Lady Macbeth, quoted here while discouraging her husband from doing anything too outrageous, specifically killing the King. (via merrywise)

Isn’t she doing the opposite of discouraging him? The full quote is “screw your courage to the sticking place and we’ll not fail”. It’s been suggested that the “sticking place” is the mark to which a soldier screwed up the cord of a crossbow. She’s telling him to find the courage to do it. If you’re interested, there’s a BBC workshop on this scene here: http://www.bbc.co.uk/programmes/p00qb5jn 


so josh hutcherson went to a kentucky basketball game yeah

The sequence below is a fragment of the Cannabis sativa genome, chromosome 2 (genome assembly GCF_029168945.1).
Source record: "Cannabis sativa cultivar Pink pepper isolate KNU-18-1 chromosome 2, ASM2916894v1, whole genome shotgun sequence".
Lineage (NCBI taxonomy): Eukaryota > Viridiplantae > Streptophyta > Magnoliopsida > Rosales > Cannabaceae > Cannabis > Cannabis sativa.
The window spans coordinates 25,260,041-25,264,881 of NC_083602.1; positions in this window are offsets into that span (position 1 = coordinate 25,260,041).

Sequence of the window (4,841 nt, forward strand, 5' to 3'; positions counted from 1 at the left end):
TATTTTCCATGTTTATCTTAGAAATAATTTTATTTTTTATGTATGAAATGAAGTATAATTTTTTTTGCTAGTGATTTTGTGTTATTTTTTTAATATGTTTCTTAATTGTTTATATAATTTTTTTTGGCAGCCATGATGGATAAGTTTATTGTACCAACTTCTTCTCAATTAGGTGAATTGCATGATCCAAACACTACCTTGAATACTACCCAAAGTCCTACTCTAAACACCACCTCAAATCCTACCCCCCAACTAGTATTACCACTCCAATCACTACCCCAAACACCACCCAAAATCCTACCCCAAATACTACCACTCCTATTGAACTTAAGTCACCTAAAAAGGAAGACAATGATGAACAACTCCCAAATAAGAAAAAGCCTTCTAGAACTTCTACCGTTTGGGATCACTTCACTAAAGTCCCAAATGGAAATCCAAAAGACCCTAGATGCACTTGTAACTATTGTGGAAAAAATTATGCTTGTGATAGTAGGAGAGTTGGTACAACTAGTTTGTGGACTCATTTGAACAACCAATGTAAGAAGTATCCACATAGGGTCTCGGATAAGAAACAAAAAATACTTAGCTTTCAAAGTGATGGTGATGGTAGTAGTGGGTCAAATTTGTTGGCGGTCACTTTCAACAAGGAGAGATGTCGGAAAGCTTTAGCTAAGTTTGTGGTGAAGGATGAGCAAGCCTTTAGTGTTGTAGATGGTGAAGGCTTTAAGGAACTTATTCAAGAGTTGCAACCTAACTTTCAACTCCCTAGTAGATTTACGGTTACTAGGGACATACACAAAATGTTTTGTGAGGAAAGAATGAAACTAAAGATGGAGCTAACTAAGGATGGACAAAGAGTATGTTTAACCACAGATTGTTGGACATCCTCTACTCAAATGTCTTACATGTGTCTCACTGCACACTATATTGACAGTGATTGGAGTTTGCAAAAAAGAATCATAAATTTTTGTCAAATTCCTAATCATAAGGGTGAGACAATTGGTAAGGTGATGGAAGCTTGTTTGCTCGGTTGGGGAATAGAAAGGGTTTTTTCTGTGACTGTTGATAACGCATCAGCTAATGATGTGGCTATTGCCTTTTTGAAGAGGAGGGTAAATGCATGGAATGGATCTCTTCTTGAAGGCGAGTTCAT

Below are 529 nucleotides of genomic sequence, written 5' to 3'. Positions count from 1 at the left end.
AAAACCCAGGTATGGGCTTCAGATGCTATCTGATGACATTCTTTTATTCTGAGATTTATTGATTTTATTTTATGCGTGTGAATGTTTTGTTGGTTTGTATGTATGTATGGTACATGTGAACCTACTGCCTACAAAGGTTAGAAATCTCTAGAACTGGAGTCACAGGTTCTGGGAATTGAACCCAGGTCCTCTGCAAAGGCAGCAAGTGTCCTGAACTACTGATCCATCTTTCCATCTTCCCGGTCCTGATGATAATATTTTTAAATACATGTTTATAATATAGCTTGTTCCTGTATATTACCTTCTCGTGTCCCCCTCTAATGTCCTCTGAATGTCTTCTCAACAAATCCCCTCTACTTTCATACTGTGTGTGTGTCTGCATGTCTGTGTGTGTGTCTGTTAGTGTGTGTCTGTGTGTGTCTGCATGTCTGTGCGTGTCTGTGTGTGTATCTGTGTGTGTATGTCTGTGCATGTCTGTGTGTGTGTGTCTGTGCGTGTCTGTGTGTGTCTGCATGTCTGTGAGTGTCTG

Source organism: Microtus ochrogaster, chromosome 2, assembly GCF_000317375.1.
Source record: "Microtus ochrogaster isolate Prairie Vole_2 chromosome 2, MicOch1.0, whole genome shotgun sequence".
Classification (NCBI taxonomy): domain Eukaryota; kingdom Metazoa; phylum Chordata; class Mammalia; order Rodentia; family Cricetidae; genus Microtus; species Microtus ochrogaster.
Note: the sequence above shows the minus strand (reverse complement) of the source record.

That is clearly the salute from when the scouts and the Nazis merged as one, right?

Time without you,

Like time without Candy Crush lives,

Is pointless, fruitless, and devoid of sweetness.

Baby you could connect your main clause to mine any day of the week and twice on Sunday if you know what I mean.
(Anyone who thinks this is how I should teach grammar to 12 year olds raise your hand…)
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How come you and debunk something but you can never just bunk it?

How come you can be dishevelled but you can never just be shevelled?

How come you can be feckless but you can never just be feckful?

How come you can be nonplussed but you can never just be plussed?

How come you can be ineffable but you can never just be effable?

….I think [insert name of attractive person] is pretty effable, am I right?

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